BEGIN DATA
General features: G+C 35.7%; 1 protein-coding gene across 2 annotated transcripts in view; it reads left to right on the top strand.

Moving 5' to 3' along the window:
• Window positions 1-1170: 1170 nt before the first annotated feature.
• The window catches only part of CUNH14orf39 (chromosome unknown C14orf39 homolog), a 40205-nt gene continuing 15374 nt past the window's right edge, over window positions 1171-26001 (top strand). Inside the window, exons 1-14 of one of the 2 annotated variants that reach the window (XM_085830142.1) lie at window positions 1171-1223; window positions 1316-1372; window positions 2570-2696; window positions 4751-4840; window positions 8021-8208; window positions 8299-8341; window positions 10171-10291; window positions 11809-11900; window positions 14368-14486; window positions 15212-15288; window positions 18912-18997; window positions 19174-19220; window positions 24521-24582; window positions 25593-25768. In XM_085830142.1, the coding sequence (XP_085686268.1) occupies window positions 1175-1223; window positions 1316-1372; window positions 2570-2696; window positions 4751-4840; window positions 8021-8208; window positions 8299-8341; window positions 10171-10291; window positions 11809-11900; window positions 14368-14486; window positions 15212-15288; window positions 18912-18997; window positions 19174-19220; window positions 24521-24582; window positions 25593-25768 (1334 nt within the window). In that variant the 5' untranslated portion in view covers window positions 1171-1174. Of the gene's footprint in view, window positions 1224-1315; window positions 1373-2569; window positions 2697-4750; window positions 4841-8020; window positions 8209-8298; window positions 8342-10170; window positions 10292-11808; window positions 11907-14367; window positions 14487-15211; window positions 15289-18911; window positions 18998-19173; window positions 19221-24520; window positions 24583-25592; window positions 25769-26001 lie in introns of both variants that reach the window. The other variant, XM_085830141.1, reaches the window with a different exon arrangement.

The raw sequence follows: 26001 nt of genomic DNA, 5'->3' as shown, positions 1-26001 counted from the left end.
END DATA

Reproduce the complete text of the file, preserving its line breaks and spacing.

General features: G+C 35.7%; 1 protein-coding gene across 2 annotated transcripts in view; it reads left to right on the top strand.

Moving 5' to 3' along the window:
• Window positions 1-1170: 1170 nt before the first annotated feature.
• The window catches only part of CUNH14orf39 (chromosome unknown C14orf39 homolog), a 40205-nt gene continuing 15374 nt past the window's right edge, over window positions 1171-26001 (top strand). Inside the window, exons 1-14 of one of the 2 annotated variants that reach the window (XM_085830142.1) lie at window positions 1171-1223; window positions 1316-1372; window positions 2570-2696; window positions 4751-4840; window positions 8021-8208; window positions 8299-8341; window positions 10171-10291; window positions 11809-11900; window positions 14368-14486; window positions 15212-15288; window positions 18912-18997; window positions 19174-19220; window positions 24521-24582; window positions 25593-25768. In XM_085830142.1, the coding sequence (XP_085686268.1) occupies window positions 1175-1223; window positions 1316-1372; window positions 2570-2696; window positions 4751-4840; window positions 8021-8208; window positions 8299-8341; window positions 10171-10291; window positions 11809-11900; window positions 14368-14486; window positions 15212-15288; window positions 18912-18997; window positions 19174-19220; window positions 24521-24582; window positions 25593-25768 (1334 nt within the window). In that variant the 5' untranslated portion in view covers window positions 1171-1174. Of the gene's footprint in view, window positions 1224-1315; window positions 1373-2569; window positions 2697-4750; window positions 4841-8020; window positions 8209-8298; window positions 8342-10170; window positions 10292-11808; window positions 11907-14367; window positions 14487-15211; window positions 15289-18911; window positions 18998-19173; window positions 19221-24520; window positions 24583-25592; window positions 25769-26001 lie in introns of both variants that reach the window. The other variant, XM_085830141.1, reaches the window with a different exon arrangement.

The raw sequence follows: 26001 nt of genomic DNA, 5'->3' as shown, positions 1-26001 counted from the left end.